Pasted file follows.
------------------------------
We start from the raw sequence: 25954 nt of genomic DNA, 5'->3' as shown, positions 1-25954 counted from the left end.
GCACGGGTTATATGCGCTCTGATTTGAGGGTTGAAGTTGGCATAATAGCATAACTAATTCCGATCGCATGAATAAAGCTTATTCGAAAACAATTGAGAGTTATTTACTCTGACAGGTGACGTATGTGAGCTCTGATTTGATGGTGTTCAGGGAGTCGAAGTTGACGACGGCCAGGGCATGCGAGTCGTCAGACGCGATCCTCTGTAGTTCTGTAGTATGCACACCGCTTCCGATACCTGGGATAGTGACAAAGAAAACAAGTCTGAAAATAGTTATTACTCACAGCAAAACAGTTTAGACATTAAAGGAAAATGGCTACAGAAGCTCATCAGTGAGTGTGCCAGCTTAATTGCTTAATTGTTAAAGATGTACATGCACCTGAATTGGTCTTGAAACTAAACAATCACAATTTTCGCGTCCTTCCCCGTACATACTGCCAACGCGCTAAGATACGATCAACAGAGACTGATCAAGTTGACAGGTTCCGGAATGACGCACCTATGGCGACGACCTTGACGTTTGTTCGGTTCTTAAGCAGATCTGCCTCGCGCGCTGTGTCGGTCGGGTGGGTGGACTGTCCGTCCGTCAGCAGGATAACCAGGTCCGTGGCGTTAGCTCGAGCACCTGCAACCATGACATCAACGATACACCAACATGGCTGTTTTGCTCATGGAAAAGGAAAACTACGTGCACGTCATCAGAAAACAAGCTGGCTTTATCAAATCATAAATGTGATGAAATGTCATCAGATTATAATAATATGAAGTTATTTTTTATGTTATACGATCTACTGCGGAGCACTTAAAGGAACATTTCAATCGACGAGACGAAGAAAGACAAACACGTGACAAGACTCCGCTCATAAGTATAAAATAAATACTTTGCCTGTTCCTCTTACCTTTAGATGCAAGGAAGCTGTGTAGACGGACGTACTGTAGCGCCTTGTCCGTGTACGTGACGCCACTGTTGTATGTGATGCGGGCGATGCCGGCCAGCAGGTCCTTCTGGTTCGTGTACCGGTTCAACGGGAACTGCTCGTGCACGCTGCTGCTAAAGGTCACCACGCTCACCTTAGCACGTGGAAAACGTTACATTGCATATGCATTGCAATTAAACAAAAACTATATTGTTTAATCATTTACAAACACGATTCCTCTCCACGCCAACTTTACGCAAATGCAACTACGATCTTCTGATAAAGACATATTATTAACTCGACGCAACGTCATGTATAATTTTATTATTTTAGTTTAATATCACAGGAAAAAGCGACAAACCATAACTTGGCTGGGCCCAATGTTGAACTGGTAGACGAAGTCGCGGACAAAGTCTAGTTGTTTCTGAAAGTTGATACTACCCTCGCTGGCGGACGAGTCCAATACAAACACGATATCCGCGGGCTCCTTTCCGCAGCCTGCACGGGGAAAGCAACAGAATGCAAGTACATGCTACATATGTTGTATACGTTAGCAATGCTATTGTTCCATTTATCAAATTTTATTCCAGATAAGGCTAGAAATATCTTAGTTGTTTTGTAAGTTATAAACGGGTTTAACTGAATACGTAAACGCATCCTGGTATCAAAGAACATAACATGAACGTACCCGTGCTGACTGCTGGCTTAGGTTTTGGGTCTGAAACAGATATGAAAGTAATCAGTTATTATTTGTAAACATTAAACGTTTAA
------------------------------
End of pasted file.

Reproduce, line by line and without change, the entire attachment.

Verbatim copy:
We start from the raw sequence: 25954 nt of genomic DNA, 5'->3' as shown, positions 1-25954 counted from the left end.
GCACGGGTTATATGCGCTCTGATTTGAGGGTTGAAGTTGGCATAATAGCATAACTAATTCCGATCGCATGAATAAAGCTTATTCGAAAACAATTGAGAGTTATTTACTCTGACAGGTGACGTATGTGAGCTCTGATTTGATGGTGTTCAGGGAGTCGAAGTTGACGACGGCCAGGGCATGCGAGTCGTCAGACGCGATCCTCTGTAGTTCTGTAGTATGCACACCGCTTCCGATACCTGGGATAGTGACAAAGAAAACAAGTCTGAAAATAGTTATTACTCACAGCAAAACAGTTTAGACATTAAAGGAAAATGGCTACAGAAGCTCATCAGTGAGTGTGCCAGCTTAATTGCTTAATTGTTAAAGATGTACATGCACCTGAATTGGTCTTGAAACTAAACAATCACAATTTTCGCGTCCTTCCCCGTACATACTGCCAACGCGCTAAGATACGATCAACAGAGACTGATCAAGTTGACAGGTTCCGGAATGACGCACCTATGGCGACGACCTTGACGTTTGTTCGGTTCTTAAGCAGATCTGCCTCGCGCGCTGTGTCGGTCGGGTGGGTGGACTGTCCGTCCGTCAGCAGGATAACCAGGTCCGTGGCGTTAGCTCGAGCACCTGCAACCATGACATCAACGATACACCAACATGGCTGTTTTGCTCATGGAAAAGGAAAACTACGTGCACGTCATCAGAAAACAAGCTGGCTTTATCAAATCATAAATGTGATGAAATGTCATCAGATTATAATAATATGAAGTTATTTTTTATGTTATACGATCTACTGCGGAGCACTTAAAGGAACATTTCAATCGACGAGACGAAGAAAGACAAACACGTGACAAGACTCCGCTCATAAGTATAAAATAAATACTTTGCCTGTTCCTCTTACCTTTAGATGCAAGGAAGCTGTGTAGACGGACGTACTGTAGCGCCTTGTCCGTGTACGTGACGCCACTGTTGTATGTGATGCGGGCGATGCCGGCCAGCAGGTCCTTCTGGTTCGTGTACCGGTTCAACGGGAACTGCTCGTGCACGCTGCTGCTAAAGGTCACCACGCTCACCTTAGCACGTGGAAAACGTTACATTGCATATGCATTGCAATTAAACAAAAACTATATTGTTTAATCATTTACAAACACGATTCCTCTCCACGCCAACTTTACGCAAATGCAACTACGATCTTCTGATAAAGACATATTATTAACTCGACGCAACGTCATGTATAATTTTATTATTTTAGTTTAATATCACAGGAAAAAGCGACAAACCATAACTTGGCTGGGCCCAATGTTGAACTGGTAGACGAAGTCGCGGACAAAGTCTAGTTGTTTCTGAAAGTTGATACTACCCTCGCTGGCGGACGAGTCCAATACAAACACGATATCCGCGGGCTCCTTTCCGCAGCCTGCACGGGGAAAGCAACAGAATGCAAGTACATGCTACATATGTTGTATACGTTAGCAATGCTATTGTTCCATTTATCAAATTTTATTCCAGATAAGGCTAGAAATATCTTAGTTGTTTTGTAAGTTATAAACGGGTTTAACTGAATACGTAAACGCATCCTGGTATCAAAGAACATAACATGAACGTACCCGTGCTGACTGCTGGCTTAGGTTTTGGGTCTGAAACAGATATGAAAGTAATCAGTTATTATTTGTAAACATTAAACGTTTAA